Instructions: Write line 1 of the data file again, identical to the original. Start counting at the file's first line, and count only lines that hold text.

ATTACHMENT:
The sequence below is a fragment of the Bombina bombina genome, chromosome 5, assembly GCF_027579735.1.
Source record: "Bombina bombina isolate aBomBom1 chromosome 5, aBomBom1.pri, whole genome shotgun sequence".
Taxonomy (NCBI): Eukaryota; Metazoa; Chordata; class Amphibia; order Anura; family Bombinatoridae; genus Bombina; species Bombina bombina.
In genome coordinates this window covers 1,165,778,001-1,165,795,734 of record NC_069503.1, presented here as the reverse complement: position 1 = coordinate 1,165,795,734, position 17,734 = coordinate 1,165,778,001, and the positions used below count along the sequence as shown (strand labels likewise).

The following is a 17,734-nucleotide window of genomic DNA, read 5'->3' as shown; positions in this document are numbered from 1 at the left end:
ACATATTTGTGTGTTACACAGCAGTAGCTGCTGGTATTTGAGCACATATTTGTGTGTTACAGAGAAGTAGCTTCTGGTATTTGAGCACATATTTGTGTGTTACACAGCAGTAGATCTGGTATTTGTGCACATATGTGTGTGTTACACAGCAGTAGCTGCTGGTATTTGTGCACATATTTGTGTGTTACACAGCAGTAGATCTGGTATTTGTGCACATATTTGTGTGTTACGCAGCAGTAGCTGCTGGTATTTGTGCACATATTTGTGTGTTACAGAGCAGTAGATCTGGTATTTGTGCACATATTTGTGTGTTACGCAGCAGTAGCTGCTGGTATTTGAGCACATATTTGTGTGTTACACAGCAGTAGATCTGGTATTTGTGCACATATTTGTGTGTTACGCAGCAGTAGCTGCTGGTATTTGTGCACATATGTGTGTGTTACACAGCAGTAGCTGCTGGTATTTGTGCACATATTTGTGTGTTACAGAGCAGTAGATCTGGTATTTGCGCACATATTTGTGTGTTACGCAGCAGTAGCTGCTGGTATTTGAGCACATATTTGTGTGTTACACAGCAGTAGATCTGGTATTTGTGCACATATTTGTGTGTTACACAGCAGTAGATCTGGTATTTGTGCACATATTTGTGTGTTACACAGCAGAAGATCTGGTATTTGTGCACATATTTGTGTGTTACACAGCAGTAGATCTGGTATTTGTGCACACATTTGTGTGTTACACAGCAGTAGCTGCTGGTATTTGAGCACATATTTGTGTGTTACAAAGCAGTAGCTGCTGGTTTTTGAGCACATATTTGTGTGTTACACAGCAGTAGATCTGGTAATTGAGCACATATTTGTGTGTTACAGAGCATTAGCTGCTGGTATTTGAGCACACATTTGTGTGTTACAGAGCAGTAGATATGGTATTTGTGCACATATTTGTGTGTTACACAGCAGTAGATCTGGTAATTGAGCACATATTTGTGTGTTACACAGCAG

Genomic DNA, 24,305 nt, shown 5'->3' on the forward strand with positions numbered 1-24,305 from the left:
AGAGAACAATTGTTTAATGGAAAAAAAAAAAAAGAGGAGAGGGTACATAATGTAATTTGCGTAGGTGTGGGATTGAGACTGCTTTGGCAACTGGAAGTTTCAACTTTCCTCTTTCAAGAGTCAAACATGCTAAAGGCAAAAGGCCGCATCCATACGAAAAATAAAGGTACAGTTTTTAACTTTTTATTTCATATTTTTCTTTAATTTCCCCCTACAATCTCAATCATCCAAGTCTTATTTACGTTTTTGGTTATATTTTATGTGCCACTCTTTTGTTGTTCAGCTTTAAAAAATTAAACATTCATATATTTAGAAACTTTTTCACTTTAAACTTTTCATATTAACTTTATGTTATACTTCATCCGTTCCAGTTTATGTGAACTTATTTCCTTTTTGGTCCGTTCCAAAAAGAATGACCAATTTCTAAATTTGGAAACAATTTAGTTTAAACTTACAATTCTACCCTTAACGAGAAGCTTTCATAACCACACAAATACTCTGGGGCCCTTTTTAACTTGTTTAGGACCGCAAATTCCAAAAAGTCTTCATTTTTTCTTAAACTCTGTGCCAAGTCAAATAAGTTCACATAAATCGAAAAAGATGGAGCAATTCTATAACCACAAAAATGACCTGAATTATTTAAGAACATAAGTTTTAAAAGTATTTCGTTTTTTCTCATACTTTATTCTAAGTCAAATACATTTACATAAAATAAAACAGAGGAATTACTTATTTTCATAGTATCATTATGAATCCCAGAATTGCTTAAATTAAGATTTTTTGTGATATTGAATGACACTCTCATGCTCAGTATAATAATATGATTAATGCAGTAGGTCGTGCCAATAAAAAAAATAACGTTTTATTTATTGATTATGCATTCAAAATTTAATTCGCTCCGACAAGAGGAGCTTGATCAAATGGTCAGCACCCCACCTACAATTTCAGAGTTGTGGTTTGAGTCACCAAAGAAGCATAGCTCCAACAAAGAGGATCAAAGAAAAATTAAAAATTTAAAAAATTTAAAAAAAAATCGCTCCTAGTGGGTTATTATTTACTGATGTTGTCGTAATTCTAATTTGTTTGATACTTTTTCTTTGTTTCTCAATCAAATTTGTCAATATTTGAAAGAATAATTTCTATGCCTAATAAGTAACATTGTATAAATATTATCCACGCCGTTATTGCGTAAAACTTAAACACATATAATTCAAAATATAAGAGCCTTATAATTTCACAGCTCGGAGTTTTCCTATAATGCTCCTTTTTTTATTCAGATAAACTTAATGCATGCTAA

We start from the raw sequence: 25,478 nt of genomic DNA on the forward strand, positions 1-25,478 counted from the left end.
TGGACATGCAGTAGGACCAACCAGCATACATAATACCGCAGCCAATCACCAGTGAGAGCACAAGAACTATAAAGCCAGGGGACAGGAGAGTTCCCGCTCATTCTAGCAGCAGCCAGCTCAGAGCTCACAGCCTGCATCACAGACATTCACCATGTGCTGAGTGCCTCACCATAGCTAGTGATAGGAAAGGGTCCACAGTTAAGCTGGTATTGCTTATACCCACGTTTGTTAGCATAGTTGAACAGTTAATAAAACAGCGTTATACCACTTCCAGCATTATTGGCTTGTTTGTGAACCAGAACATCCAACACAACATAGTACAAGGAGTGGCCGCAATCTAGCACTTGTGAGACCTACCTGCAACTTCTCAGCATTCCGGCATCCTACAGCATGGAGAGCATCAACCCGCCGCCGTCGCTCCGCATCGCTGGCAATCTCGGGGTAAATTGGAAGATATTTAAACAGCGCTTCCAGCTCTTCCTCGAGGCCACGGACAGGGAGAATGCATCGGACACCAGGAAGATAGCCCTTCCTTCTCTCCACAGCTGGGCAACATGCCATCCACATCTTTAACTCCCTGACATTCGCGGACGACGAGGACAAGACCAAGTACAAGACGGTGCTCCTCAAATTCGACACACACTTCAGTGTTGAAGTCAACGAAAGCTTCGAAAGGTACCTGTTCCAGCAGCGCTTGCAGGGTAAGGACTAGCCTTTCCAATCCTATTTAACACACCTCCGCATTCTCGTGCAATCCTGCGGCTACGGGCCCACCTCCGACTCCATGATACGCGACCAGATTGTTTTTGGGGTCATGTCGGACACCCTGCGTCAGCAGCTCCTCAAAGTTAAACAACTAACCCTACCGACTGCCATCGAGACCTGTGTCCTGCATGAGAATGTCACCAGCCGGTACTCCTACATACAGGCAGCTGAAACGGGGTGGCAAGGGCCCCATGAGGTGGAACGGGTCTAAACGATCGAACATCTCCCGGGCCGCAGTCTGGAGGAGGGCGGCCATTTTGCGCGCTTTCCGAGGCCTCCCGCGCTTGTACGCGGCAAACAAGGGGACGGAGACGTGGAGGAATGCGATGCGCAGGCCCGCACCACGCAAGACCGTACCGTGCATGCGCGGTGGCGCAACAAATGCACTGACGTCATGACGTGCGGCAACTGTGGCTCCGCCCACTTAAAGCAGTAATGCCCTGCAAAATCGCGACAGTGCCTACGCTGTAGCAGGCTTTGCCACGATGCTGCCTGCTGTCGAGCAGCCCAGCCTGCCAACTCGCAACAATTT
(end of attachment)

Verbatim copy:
The sequence below is a fragment of the Bombina bombina genome, chromosome 5, assembly GCF_027579735.1.